Pine Wilt: Death and the Pine Tree

My pine is dying! What do I do?? This is a question throughout Iowa and the Midwest

Several things can kill a tree, notably, age, weather stress, (rarely) herbicide damage, and several plant diseases, but most often it is a combination of these that do the deed. For a few species of ornamental pine trees, though, there is a specific disease called pine wilt that can take out a large tree in a matter of weeks or months. The primary species affected is Scot’s pine; unfortunately it is one of the most commonly planted ornamental pine species in Iowa.

Pine wilt is caused by nematodes (microscopic round worms) that feed and reproduce in the resin channels of the tree (where water is carried). They block the plant's ability to conduct sap, and that leads to rapid death of tree. The nematode cannot move far on its own but a common wood-boring insect called the pine sawyer beetle spreads the nematodes by carrying them from infested trees to healthy trees. Pine sawyer beetle larvae feed under the bark of pine trees, and as the grubs pupate and the ¾ to 1-¼ inches-long adults begin to emerge in May, the nematodes move into the breathing tubes of the beetles.   Shortly thereafter the sawyer beetle tunnels to the bark surface and flies to other pines (up to several miles) where it feeds lightly on young twigs before females lay eggs. The nematodes then leave the beetle and move into the tree through those feeding scars. If the pine is a resistant species (like white pine) the nematodes die. But if the tree is a susceptible species, especially Scots pine, the nematodes begin to rapidly multiply. Environmentally stressed trees are damaged more, because the tree is already weakened and also the beetles are attracted to stressed trees. Most Iowa Scots pines are under some environmental stress.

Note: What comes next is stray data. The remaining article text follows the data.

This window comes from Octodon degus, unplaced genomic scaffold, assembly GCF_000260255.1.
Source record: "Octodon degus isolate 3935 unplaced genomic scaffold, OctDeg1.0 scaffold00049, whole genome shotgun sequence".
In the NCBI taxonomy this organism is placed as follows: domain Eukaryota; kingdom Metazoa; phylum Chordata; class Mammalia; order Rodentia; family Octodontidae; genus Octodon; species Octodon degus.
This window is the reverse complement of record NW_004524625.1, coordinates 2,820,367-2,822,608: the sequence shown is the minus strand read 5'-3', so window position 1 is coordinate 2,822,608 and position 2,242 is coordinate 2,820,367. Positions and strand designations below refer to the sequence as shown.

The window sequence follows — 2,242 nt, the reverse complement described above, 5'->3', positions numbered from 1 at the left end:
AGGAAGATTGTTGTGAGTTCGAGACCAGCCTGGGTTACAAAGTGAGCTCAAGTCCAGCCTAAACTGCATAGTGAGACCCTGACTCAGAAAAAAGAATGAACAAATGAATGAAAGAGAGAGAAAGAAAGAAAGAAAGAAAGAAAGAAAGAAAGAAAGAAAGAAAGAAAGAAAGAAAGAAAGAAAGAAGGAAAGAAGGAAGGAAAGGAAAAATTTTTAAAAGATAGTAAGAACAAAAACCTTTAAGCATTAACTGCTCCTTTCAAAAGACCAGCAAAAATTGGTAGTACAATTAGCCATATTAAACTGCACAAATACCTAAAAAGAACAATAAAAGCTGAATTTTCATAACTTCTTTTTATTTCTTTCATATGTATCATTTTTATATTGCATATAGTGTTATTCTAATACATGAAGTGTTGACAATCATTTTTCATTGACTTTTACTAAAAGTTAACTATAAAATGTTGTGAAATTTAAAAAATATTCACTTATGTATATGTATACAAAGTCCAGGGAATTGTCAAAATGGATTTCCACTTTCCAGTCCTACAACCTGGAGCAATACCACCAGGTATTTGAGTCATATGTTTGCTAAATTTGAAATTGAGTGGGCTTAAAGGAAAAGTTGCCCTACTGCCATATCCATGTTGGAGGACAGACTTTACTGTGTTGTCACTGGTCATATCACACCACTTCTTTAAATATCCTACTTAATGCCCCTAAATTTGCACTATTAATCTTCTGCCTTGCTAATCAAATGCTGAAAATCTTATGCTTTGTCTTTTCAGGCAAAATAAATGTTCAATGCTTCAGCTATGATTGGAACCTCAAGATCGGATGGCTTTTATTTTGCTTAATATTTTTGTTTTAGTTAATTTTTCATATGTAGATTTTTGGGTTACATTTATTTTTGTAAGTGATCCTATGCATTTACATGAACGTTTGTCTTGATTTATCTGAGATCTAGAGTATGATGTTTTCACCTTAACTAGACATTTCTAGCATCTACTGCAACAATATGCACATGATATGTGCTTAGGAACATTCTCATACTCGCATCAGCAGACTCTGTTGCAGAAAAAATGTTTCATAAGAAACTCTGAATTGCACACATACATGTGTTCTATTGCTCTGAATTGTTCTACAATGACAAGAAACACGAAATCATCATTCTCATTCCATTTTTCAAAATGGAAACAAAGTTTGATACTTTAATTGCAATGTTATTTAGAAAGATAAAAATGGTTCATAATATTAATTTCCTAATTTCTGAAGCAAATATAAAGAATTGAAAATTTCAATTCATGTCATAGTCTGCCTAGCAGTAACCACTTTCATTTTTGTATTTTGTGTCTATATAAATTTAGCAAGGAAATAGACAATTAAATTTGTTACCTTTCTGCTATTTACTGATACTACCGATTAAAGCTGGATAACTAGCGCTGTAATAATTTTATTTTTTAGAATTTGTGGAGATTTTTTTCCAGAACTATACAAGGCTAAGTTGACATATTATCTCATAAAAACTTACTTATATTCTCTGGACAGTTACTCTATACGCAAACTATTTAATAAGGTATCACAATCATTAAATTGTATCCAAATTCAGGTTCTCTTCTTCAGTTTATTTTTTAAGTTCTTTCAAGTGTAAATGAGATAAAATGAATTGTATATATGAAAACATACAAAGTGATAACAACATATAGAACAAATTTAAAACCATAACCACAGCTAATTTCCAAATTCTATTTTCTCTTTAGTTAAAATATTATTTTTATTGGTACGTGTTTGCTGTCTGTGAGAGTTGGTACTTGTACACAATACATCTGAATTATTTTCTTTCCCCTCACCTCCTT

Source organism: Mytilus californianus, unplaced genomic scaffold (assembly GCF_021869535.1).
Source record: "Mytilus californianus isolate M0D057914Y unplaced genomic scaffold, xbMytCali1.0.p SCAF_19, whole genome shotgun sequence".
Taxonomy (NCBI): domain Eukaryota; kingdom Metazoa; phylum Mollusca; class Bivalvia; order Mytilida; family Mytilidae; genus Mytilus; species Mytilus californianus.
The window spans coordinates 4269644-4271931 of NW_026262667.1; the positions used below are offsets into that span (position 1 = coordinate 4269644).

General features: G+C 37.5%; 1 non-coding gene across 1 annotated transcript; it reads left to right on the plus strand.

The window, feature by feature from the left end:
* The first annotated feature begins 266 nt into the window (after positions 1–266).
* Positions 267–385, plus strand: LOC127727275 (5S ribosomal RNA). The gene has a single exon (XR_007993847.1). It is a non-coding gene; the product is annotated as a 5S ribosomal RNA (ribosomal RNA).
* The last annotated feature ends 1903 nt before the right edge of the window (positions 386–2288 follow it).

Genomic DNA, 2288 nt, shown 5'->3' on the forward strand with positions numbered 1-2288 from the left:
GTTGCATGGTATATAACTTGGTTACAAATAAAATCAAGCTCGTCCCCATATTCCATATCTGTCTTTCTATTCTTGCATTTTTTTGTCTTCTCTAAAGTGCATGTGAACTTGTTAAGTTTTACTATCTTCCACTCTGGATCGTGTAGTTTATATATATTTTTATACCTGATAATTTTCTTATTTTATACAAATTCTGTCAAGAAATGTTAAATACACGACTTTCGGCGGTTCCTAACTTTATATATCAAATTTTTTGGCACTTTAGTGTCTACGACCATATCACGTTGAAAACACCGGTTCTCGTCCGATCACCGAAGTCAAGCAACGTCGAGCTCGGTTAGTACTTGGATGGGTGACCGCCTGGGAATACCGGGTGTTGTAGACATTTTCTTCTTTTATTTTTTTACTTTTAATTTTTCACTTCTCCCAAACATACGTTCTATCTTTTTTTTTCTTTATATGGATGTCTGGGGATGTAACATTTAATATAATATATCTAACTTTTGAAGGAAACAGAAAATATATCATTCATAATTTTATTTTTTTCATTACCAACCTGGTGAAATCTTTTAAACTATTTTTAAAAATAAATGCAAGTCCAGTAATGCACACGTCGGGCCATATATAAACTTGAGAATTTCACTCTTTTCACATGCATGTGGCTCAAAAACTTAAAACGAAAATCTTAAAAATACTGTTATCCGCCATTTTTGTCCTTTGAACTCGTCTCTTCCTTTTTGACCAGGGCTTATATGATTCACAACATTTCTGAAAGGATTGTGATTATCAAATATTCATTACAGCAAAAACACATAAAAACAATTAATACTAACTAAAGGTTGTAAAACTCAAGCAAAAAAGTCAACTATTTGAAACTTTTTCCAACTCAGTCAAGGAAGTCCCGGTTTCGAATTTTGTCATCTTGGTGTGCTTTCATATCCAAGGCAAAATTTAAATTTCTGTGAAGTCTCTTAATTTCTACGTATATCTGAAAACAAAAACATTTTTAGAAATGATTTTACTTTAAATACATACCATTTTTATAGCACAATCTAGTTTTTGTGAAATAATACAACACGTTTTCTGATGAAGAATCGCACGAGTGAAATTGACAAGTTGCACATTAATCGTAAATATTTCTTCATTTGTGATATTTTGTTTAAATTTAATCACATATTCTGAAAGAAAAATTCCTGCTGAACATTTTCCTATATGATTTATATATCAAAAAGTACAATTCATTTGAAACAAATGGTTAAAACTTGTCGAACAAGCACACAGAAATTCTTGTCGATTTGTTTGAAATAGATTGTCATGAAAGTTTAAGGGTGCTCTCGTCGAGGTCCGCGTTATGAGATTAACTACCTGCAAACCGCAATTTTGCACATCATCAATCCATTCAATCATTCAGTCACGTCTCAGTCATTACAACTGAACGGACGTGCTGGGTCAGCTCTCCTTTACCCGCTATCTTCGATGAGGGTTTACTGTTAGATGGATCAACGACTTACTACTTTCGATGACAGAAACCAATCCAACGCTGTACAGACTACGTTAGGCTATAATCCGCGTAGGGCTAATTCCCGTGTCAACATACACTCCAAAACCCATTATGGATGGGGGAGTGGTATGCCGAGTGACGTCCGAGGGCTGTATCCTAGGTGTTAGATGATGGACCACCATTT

Pine wilt typically kills Scots pine within a few weeks to a few months. Almost all cases of pine wilt occur in established trees, those more than 10 years old – not Scots pine in Christmas tree plantations or other young trees. The disease begins with needles turning gray-green but rapidly becoming reddish- tan to brown. Dead needles remain attached to the branches. For some trees, the disease strikes all at once to the entire tree, but in other cases, the disease begins on a branch or two, but rapidly spreads across the tree.   Sadly, there is no effective cure once the disease begins. Because of pine wilt, Scots pine is no longer recommended for use here. 

If you have a pine tree that suddenly flags with dying branches, follow this strategy:

  1.  Identify the tree (if you haven’t already). Over 90 percent of the trees killed have been Scots pine, but a few other species can be infected.
  2. (Especially if it is Scots pine), you have a choice to make. One option is to take samples from the dying branches or tree to submit to a laboratory for positive ID of the nematodes. Cut a branch section at least 3 to 4 inches in diameter and an inch thick, or collect wood chips (not bark) with a brace and bit.  Send the samples to the ISU Plant and Insect Diagnostic Clinic along with $20 fee to 327 Bessey Hall, ISU, Ames IA 50011.
  3. If the tree is rapidly declining or already dead, removal is the best option.
  4. There is no effective control of pine wilt other than sanitation to slow further spread. Removed trees should be cut at ground level and burned, chipped, or buried to remove the overwintering beetles. Beetles emerge in mid May, so timeliness is important.
  5. Do NOT plant Scots pine either initially or as a replacement tree.

For additional information, see ISU publication "Pine Wilt: A Fatal Disease of Exotic Pines in the Midwest." 


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